Taos: Convergence of art, money and reality
Article and photos by Joe Gschwendtner
My wife, Barb, and I just returned from Taos, New Mexico. A captivating and photogenic mecca, it is the same place New York elite artists, Bert Phillips and Ernest Blumenschein uncovered a century ago. The society of artists and their story is essential to understand if one is to get into the cultural marrow of Taos for the last 100 years.
Socially, it is a tidal phenomenon where waters of wealth, or lack of it, eddy in a small basin. Lacking the sophistication of Santa Fe or the urbanity of Albuquerque, Taos is a palette for all. This element alone brings me back repeatedly.
Artists abound, as do galleries for all tastes. However, offerings have thinned out a bit. It is a town that delivers hospitality and wonderful artistic fare for a pleasantly long weekend. The Taos color of blue is everywhere, in window frames, doors, and contrasted with exposed wood – making for a photographic holiday, if one is so inclined.
There are almost as many museums as galleries. The more professional among them include Luhan, Fechin, Kit Carson, Harwood and Millicent Rogers. Art is in the eye of the beholder, so do take the time to determine what fits your tastes. We have been to all of them, and none disappoint. Kit Carson was the focus for this trip. While limited to five rooms, its curation and management is top notch, as is the 20-minute film clip.
Taos is home to many places to dine. Downtown, there is the Taos Inn, within it, Doc Martin’s Restaurant. I did not try the food this time, but one must at least visit to see the splendid interior, or have a drink on the patio. Lambert’s of Taos on Bent Street is first class; we dined in the Treehouse upstairs. The lower floor and patio are superb. The Martyrs Steakhouse is also highly recommended, as is Antonio’s. The best value and quality is Guadalajara Grill, which has two locations each on the fringe of town – north and south. Michael’s Kitchen is still seen as the best place for breakfast and there are plenty of mom-and-pop restaurants with great curb appeal and offerings.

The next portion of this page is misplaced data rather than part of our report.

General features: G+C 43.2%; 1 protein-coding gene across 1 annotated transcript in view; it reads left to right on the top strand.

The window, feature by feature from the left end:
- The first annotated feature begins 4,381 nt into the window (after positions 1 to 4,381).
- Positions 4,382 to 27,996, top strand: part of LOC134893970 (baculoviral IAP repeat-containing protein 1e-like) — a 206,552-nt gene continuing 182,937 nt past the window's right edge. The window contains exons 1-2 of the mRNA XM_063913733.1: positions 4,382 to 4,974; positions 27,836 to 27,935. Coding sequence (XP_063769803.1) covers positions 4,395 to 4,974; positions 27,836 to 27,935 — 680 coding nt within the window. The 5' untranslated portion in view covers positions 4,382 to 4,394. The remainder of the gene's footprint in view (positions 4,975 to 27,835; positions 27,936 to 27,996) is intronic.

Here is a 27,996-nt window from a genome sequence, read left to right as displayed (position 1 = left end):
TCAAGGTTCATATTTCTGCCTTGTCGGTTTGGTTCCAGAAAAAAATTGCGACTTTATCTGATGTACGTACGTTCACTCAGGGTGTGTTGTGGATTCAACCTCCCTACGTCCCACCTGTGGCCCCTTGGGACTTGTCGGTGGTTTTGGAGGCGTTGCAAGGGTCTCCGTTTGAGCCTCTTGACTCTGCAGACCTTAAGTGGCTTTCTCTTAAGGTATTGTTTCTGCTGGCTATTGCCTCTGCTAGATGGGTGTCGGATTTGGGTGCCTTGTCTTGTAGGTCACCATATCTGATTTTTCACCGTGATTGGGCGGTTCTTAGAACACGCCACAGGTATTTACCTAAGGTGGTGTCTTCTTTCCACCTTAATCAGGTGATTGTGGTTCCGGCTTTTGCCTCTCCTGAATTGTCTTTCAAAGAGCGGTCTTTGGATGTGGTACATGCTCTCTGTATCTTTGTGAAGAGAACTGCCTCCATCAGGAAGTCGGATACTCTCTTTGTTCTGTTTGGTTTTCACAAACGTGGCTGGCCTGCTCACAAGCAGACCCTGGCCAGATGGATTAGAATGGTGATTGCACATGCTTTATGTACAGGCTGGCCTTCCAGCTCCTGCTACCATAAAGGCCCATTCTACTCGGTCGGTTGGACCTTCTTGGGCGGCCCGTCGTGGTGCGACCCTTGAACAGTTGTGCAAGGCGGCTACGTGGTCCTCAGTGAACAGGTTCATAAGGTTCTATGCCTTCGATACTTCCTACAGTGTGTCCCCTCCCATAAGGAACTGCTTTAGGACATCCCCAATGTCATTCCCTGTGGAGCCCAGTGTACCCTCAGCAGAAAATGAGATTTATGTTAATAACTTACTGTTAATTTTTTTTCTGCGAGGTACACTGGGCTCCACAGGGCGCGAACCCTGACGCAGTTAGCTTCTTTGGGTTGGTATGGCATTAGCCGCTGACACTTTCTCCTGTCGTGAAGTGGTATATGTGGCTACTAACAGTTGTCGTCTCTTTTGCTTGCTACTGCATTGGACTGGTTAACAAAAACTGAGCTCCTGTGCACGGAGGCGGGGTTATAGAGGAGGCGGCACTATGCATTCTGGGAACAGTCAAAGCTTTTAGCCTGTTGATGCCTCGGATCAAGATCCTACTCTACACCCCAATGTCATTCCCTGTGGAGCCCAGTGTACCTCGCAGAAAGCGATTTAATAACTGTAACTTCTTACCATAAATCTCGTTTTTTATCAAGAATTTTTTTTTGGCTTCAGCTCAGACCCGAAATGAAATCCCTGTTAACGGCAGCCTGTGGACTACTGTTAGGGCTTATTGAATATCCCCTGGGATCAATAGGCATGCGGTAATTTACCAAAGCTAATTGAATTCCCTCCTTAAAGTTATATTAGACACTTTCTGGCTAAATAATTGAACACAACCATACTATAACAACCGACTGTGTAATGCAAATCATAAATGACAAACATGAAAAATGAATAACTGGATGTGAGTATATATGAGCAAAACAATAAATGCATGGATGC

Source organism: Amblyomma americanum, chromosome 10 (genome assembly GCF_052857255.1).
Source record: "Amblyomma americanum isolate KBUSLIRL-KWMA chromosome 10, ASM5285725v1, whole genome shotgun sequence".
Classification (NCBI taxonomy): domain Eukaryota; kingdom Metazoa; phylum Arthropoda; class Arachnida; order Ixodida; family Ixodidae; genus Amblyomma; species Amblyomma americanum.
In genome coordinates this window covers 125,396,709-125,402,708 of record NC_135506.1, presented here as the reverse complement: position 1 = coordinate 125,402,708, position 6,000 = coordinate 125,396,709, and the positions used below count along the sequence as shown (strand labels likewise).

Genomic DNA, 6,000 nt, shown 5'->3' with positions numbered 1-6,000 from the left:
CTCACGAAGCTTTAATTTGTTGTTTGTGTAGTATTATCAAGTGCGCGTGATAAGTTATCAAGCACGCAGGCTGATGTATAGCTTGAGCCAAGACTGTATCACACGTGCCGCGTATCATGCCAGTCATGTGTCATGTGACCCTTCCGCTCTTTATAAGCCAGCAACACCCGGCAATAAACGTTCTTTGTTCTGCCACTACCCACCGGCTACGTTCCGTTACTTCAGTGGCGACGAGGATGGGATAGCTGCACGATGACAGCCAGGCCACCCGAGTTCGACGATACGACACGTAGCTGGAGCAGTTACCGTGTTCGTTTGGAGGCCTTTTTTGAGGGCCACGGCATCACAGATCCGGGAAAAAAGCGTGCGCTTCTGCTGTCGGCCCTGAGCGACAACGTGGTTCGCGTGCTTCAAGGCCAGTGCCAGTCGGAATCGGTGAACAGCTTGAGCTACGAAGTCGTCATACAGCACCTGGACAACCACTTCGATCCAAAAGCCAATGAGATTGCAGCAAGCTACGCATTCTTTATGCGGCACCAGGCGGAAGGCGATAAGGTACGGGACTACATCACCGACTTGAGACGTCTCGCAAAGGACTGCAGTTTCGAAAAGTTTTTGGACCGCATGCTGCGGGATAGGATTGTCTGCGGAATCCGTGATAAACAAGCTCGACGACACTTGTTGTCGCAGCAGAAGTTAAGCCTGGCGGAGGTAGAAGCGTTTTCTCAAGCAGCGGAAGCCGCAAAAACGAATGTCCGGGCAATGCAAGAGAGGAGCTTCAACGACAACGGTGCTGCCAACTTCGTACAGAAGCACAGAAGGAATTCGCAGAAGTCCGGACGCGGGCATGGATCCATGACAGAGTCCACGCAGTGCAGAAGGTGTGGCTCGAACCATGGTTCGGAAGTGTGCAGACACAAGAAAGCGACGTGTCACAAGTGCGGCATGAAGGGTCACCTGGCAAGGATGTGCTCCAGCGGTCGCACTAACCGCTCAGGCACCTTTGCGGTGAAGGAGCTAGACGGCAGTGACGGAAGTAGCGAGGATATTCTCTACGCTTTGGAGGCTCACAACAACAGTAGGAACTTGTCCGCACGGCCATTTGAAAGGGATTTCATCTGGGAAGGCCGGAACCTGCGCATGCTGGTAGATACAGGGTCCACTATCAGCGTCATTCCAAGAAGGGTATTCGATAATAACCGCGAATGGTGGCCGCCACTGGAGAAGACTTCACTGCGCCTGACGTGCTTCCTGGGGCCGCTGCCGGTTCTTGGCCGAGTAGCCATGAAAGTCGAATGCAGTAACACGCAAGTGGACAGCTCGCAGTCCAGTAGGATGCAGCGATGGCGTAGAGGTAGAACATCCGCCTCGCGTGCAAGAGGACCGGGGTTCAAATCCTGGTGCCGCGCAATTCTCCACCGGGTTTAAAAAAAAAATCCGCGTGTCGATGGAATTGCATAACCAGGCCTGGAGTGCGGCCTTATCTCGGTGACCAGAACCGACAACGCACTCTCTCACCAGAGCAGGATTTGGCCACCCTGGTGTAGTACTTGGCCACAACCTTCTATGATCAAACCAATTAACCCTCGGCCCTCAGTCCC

We stayed and have stayed often at the El Pueblo Lodge at the north end of town. Graded “great” with a 9.2 rating by Tripadvisor, it is a high-end motel with many nice extras. If you want assured quality, there are numerous brand name motels on the south end – beyond old town. If you seek a most special lodging, visit the Casa Benavides Bed and Breakfast Inn – if you can get in. We’ve been there twice; to be accommodated is to be luxuriated.
Taos also has regular stuff to do. We watched a drive-in movie on the back wall of the town community arts center and completed our morning constitutional through the city park and cemetery.
Head to Taos if you wish to see how America lives on the inside and out. It is an oasis surrounded by a sea of eclectic residents and an equal representation of art. With a drive less than four hours from Castle Pines, it makes for a perfect weekend getaway.